Friday, 25 November 2011

Recruiting, hints for managers out hiring

First find out what you are looking for. If you are hiring for a manger are you sure you want the same as the last one. He/she might have worked out well but their field speciality is probably well covered for now. Maybe the next one should be slightly different. 

Time from announcement/advertisement to first interview should be as short as possible. Specially if you recruit for tech jobs where there are many companies looking for the same candidates. How many times has your company lost out on a candidate that is no longer available. How many has turned down an offer of interview. If the number is high you need to look at your process again.

If your plan is for more than 2 rounds of interview your recruiting is not as efficient as it could be and you are likely to lose out on the best candidates.  Did you weed out enough of the chaff by reading the cv’s thoroughly or are you wasting everyones time by just skimming them for the first time at the interview.  Large multinationals are big sinners in having many rounds of interviews. Is that a sign of too many corporate layers = bureaucrazy. Is there to many people involved in your decision process. However if you the manager ain’t technical, bring an expert from your team. It gives them the chance to meet their potential future colleague.

When doing the interview do you do the “take me through your cv thing”. That means you have to fit it to the job. An alternative approach could be “take me through samples of your experience for each of the requirements in our job description”.  This will give the candidate the opportunity to bring in more relevant stuff, and will let you see if they can translate their earlier experience to their new tasks.  

Do you use a technical test already at first interview. It will help you confirm your initial opinion, and you can have more experts evaluating it, covering a larger technical field.  There is nothing wrong with programming on paper. Many universities still use it for their exams. Personally I don’t see any problem with manuals, helping aids or mobile phones either. If they can get assistance at the test, they can get it in their work, and what you really want is somebody that can complete the job.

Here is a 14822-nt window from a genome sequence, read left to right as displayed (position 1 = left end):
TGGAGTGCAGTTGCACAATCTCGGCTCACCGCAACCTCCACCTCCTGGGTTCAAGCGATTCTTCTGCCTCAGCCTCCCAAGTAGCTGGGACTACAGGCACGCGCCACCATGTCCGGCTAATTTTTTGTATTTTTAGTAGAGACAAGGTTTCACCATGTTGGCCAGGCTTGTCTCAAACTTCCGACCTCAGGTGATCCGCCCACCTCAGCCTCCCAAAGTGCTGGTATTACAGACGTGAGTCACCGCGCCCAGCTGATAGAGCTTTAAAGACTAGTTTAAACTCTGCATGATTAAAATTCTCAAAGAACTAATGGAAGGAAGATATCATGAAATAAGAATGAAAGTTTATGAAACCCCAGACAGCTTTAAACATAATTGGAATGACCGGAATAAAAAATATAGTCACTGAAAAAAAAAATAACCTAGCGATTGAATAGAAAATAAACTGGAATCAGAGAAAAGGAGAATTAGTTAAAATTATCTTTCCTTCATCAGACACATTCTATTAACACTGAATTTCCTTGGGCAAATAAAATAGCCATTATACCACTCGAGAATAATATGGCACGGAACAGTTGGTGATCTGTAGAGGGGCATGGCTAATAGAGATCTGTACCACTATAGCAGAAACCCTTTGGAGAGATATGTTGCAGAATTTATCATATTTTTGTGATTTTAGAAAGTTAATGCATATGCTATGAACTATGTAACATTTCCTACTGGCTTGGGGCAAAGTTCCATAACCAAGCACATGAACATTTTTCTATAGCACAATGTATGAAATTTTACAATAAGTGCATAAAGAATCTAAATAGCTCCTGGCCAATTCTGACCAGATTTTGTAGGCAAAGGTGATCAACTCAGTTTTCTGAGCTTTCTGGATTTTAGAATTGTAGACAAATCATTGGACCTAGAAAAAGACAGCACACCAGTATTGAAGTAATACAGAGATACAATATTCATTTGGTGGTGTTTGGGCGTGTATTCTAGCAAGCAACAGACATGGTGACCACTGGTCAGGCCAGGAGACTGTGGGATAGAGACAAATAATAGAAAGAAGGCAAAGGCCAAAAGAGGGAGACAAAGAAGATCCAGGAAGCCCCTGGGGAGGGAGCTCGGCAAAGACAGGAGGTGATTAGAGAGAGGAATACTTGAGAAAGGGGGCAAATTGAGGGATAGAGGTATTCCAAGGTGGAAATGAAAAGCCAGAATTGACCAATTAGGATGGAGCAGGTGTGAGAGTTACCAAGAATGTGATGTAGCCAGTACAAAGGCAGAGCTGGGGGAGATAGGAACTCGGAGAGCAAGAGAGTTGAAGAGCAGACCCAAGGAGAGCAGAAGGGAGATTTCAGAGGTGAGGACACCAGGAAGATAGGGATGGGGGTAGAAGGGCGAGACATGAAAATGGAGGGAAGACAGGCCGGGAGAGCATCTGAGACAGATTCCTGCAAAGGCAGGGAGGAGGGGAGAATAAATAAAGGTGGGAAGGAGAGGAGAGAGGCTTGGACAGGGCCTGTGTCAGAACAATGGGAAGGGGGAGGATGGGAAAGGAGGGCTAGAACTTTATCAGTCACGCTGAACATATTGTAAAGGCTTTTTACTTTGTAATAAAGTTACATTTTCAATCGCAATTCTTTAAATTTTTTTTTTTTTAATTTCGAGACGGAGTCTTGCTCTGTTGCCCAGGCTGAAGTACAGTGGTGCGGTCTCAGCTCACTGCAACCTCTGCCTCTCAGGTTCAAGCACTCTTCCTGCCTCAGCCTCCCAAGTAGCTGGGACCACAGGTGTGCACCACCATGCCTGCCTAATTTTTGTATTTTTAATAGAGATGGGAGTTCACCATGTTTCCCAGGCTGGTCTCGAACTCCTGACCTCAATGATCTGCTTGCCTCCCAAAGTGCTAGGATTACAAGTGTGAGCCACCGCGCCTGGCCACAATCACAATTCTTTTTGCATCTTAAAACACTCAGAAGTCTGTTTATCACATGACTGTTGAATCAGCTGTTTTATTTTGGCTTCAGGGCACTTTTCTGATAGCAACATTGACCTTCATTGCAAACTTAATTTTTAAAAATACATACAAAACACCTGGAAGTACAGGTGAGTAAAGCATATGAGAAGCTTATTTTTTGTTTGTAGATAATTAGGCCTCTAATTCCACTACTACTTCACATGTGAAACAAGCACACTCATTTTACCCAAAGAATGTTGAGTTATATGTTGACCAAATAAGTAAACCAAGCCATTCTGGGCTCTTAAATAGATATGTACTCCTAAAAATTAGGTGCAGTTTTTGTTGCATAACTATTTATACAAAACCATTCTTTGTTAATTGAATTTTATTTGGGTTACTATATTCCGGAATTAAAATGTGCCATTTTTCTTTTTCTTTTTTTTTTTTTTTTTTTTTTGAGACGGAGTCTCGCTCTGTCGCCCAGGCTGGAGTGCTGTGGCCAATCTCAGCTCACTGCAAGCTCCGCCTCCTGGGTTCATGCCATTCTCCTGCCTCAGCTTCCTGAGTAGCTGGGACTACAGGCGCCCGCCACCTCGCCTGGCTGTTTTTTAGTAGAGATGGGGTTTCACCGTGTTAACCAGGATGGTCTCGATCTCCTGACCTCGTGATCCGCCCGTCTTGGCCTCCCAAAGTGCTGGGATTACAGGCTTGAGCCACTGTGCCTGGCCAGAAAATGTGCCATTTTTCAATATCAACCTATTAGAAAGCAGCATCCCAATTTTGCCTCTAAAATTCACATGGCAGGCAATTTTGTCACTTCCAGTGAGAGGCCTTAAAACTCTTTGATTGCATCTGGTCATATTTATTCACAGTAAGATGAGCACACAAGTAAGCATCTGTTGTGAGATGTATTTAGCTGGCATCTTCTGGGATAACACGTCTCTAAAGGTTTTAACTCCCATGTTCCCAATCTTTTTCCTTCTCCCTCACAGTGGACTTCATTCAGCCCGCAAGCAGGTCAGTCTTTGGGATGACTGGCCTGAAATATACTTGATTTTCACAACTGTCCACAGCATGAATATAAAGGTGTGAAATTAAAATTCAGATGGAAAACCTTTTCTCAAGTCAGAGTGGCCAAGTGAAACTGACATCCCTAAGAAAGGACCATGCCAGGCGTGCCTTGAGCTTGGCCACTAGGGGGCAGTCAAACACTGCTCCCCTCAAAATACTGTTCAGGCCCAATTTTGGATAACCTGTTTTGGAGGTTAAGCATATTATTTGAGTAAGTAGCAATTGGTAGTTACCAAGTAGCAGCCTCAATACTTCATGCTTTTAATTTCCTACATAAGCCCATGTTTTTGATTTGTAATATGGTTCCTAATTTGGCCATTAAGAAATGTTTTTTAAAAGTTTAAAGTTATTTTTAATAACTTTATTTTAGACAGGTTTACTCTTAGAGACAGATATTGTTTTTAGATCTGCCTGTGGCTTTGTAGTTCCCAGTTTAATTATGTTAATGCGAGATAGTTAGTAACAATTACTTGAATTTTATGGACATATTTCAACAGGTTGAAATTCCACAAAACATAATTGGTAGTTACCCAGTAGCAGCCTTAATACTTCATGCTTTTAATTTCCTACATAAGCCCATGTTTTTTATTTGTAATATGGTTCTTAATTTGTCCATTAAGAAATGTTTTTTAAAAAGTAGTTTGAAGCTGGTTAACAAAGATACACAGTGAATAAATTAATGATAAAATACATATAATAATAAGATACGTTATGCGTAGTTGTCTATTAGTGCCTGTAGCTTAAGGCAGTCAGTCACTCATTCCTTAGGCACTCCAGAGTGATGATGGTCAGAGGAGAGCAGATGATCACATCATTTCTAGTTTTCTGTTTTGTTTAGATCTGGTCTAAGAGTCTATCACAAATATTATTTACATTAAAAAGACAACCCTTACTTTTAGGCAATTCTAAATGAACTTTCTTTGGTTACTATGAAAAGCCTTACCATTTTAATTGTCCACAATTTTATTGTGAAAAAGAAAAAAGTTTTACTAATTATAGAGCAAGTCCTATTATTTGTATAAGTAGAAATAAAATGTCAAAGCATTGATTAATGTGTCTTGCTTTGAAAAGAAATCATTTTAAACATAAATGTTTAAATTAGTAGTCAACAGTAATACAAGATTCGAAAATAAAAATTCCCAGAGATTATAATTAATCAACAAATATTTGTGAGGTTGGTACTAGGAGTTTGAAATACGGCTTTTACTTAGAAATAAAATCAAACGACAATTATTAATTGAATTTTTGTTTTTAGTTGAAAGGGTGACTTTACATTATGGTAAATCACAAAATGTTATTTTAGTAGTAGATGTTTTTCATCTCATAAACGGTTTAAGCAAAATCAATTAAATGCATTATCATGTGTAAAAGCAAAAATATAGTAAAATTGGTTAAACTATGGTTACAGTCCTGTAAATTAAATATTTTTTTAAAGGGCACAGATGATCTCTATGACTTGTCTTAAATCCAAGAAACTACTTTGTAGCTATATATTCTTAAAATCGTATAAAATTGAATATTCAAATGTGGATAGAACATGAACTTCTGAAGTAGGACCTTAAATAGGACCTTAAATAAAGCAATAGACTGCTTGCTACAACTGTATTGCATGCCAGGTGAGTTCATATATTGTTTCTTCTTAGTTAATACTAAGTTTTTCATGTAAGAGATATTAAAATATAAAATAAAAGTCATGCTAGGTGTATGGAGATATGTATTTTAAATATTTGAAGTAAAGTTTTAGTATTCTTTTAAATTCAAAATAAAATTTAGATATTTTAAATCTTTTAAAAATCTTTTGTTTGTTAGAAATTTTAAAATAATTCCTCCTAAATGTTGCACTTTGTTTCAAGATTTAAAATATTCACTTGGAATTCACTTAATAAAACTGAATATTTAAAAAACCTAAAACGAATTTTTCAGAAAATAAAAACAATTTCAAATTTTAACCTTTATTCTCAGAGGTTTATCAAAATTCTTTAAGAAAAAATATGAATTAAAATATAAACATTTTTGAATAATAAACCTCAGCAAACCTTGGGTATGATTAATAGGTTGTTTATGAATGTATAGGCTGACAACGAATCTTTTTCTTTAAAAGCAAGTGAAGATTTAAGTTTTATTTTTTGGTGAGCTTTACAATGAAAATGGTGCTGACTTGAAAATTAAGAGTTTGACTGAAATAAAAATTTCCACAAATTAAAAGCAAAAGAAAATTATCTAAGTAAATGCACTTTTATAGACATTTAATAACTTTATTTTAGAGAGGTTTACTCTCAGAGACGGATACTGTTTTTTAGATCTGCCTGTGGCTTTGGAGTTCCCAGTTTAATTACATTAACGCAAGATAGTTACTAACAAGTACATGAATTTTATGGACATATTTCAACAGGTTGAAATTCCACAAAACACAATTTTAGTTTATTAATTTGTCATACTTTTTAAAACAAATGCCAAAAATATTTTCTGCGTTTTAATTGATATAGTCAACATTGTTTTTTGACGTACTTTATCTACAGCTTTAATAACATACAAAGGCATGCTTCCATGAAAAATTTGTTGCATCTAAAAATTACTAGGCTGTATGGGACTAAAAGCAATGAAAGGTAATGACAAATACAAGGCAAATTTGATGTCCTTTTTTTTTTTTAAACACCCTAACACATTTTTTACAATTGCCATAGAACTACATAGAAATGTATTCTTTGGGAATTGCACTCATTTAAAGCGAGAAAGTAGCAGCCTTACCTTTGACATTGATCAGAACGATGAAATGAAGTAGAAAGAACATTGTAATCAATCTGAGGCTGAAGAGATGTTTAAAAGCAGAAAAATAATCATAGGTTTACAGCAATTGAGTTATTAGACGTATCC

There is nothing wrong testing for all the nice to haves also.  Remember one thing, if the candidate knew the answer to all the test questions, the test wasn’t hard enough.    

When you have done a few interviews you know the do’s and dont’s. Bring personnel in on the second round, reducing the times you have to wait for their availability. And they don’t really need to meet anyone that isn’t to be hired. One of the biggest delays can be organizing a time that suits everybody.  Therefore bring as few interviewers as possible, but always minimum 1 other for legal reasons.  And It gives you thinking time.. If you are not the final decision maker, think about if you yourself need to see the candidate more than 1 time and leave the final interview to the decision maker and personnel.  I would suggest just 2 for second rounds, just so there is a choice. And you don’t have to send forward anyone you can’t live with yourself.

If you are unsure of a candidate, or rather you think there could be a better candidate out there who’s cv you haven’t seen yet. If the potential candidate is free on the market at the moment, take a chance.  That’s what probation is for.  It’s takes less ruthlessness  to trial somebody currently out of work, than somebody that has to quit their current job.  And your deal with the recruitment agency should always include a step down ladder in fee if a candidate is later found not suitable.

Lastly, give a thought to all that was unsuccessful. It won’t cost you much to tell them, but it will mean a  lot to them to know.

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